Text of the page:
“We need a member of the Senate who will help
George W. Bush carry out his vision for the future of
America,” Stenberg said.
Nelson’s campaign criticized Domenici’s appear
ance, dting several of his Senate votes.
In a statement, the Nelson campaign criticized
Domenid for voting against ethanol subsidies, for the
bee-market reforms contained in the 1996 Freedom
to Farm Act, for a cut in student loan funding and for
slowing the growth of Medicare.
“Every time team Stenberg-Domenici gets up to
bat, they strike out for Nebraska,” the statement said.
Friday Arts Festival serves mix of music, dancing, crafts
THHeS BY GEORGE GREEN
listening Eddie Dominguez, a profes
sor of art, threw clay.
W me yj. Red did the Iimbo
different And Daryn Warner, a senior
milSiC theater major, relieved the
It Together, they and about 500
broadens Others enjoyed the Friday
Festival at the Arts Quad near
your Sheldon Memorial Art Gallery.
mind." The festival, organized by
the Freshman Year Experience
. .. Task Force and the University
Pr~~*ei“ Program Council, featured live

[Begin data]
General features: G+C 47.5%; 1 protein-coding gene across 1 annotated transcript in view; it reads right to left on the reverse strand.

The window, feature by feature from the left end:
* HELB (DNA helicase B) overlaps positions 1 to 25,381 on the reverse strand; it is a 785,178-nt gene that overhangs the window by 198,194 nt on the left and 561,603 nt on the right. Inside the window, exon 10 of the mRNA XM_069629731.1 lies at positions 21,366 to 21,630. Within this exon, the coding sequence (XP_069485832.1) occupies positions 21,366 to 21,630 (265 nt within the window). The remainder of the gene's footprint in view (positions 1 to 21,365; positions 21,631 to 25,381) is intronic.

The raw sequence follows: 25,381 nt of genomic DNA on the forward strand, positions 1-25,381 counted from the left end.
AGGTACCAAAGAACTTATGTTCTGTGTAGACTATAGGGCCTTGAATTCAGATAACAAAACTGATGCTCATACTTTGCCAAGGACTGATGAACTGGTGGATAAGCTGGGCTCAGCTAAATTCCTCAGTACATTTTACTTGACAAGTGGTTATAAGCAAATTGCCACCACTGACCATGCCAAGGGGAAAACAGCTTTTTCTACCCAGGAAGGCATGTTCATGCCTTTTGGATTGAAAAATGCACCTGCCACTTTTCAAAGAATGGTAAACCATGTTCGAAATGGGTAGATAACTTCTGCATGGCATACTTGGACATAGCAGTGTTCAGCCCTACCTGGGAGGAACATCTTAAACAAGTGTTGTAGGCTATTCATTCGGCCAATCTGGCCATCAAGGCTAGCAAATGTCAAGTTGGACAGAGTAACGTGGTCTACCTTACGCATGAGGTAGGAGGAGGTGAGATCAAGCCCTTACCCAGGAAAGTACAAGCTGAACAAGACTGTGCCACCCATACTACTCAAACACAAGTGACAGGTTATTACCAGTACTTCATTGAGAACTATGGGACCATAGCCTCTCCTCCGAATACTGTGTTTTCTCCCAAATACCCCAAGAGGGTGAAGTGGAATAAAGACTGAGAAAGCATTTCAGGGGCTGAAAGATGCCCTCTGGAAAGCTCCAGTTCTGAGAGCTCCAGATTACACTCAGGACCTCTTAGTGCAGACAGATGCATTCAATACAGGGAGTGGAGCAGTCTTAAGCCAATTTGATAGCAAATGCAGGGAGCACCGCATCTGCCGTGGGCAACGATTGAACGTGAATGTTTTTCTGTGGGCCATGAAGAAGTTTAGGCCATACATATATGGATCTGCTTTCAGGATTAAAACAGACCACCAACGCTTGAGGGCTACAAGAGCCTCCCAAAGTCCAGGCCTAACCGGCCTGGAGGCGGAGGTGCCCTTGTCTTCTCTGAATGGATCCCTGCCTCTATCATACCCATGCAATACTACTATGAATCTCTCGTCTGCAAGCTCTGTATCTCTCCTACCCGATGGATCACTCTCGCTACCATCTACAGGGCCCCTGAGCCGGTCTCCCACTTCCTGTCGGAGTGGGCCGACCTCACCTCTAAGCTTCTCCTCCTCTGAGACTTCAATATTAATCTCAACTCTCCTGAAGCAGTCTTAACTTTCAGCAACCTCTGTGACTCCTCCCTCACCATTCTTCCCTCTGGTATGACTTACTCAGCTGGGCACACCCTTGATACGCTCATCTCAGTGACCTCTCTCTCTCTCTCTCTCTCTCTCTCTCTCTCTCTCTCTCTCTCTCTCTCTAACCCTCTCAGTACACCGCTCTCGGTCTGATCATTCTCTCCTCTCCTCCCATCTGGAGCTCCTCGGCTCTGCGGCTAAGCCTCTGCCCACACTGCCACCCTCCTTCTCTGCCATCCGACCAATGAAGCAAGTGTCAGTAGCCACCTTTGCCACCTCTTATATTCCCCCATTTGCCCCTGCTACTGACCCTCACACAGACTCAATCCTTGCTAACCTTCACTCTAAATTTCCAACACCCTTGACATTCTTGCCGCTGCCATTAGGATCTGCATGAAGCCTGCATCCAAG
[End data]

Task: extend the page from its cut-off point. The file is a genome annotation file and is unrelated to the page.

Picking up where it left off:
freshman music, dancing, arts, crafts,
food, raffles and ceramic
“We wanted to have stu
dents and faculty participate in
academic activities outside of
class,” said Deb Johnson, an
academic adviser in general
studies and coordinator of the
Several festival participants
relished the variety of live
“I liked listening to the dif
ferent music that is around
because it broadens your mind,”
said Kari Michaelis, a freshman
Kusi Taki, a seven-member
band from Lincoln, introduced
listeners to South American folk
The music features a combi
nation of strings and a special
flute called a quena, said Erica
Biry Rios, Kusi Tiki ’s manager.
Rusty White, associate jazz
professor in the School of Music,
and Little Slim, a blues per
former, also entertained.
While listening to the music,
festival participants ate food
from Crane River, Flatwater
Grill, the NU Dairy Store and
Participants also built kites,
ornaments and box towers.
Dominguez noticed, “a lot of
creativity going on” around his
Matt Wilhelm, a graduate
student in architecture, com
peted with his professor, Mark
Hoistad, associate dean of the
college of architecture, to see
who could build the tallest card
board box tower.
”1 thinks it’s safe to say it is
over,” Wilhelm said as he
watched Hoistad’s tower buckle
of NU classes
BY VERONICA DAEHN_
Because of an expected budget shortfall, the
Board of Regents voted on Saturday to evaluate the
7,000 classes the university offers.
The prioritization of classes, which is the first
time each dass will be examined on all four NU cam
puses, could mean the combination or elimination
of certain classes or departments. University
President Dennis Smith said the regents' vote more
formally recognizes a process that has been sporadic
in the past